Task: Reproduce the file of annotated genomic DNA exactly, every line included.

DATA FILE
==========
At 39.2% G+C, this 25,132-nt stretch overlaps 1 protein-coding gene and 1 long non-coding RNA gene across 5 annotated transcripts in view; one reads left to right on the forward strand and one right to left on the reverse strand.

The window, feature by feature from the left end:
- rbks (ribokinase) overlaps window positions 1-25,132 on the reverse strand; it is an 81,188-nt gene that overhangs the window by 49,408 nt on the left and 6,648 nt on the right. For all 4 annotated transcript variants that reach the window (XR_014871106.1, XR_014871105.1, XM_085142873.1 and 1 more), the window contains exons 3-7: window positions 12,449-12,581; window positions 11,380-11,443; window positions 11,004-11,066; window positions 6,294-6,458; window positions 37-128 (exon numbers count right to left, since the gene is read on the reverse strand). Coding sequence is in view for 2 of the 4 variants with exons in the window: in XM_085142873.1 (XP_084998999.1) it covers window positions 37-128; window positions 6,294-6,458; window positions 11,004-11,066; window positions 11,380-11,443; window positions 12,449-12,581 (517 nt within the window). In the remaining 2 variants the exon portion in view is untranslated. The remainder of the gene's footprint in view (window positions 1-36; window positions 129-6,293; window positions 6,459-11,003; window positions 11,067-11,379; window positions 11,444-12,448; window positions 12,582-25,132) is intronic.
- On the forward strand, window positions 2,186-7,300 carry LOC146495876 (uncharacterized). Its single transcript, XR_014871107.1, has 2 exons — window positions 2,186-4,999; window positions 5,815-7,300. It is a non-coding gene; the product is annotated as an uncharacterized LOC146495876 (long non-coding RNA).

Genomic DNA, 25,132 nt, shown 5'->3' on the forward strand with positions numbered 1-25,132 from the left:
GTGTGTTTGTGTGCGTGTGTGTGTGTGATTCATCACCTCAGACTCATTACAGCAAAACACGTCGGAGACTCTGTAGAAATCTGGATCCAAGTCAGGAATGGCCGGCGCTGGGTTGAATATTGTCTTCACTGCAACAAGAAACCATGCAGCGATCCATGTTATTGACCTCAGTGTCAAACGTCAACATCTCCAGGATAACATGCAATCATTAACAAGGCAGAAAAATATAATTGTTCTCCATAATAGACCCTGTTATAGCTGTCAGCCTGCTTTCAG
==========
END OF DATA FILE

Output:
At 39.2% G+C, this 25,132-nt stretch overlaps 1 protein-coding gene and 1 long non-coding RNA gene across 5 annotated transcripts in view; one reads left to right on the forward strand and one right to left on the reverse strand.

The window, feature by feature from the left end:
- rbks (ribokinase) overlaps window positions 1-25,132 on the reverse strand; it is an 81,188-nt gene that overhangs the window by 49,408 nt on the left and 6,648 nt on the right. For all 4 annotated transcript variants that reach the window (XR_014871106.1, XR_014871105.1, XM_085142873.1 and 1 more), the window contains exons 3-7: window positions 12,449-12,581; window positions 11,380-11,443; window positions 11,004-11,066; window positions 6,294-6,458; window positions 37-128 (exon numbers count right to left, since the gene is read on the reverse strand). Coding sequence is in view for 2 of the 4 variants with exons in the window: in XM_085142873.1 (XP_084998999.1) it covers window positions 37-128; window positions 6,294-6,458; window positions 11,004-11,066; window positions 11,380-11,443; window positions 12,449-12,581 (517 nt within the window). In the remaining 2 variants the exon portion in view is untranslated. The remainder of the gene's footprint in view (window positions 1-36; window positions 129-6,293; window positions 6,459-11,003; window positions 11,067-11,379; window positions 11,444-12,448; window positions 12,582-25,132) is intronic.
- On the forward strand, window positions 2,186-7,300 carry LOC146495876 (uncharacterized). Its single transcript, XR_014871107.1, has 2 exons — window positions 2,186-4,999; window positions 5,815-7,300. It is a non-coding gene; the product is annotated as an uncharacterized LOC146495876 (long non-coding RNA).

Genomic DNA, 25,132 nt, shown 5'->3' on the forward strand with positions numbered 1-25,132 from the left:
GTGTGTTTGTGTGCGTGTGTGTGTGTGATTCATCACCTCAGACTCATTACAGCAAAACACGTCGGAGACTCTGTAGAAATCTGGATCCAAGTCAGGAATGGCCGGCGCTGGGTTGAATATTGTCTTCACTGCAACAAGAAACCATGCAGCGATCCATGTTATTGACCTCAGTGTCAAACGTCAACATCTCCAGGATAACATGCAATCATTAACAAGGCAGAAAAATATAATTGTTCTCCATAATAGACCCTGTTATAGCTGTCAGCCTGCTTTCAG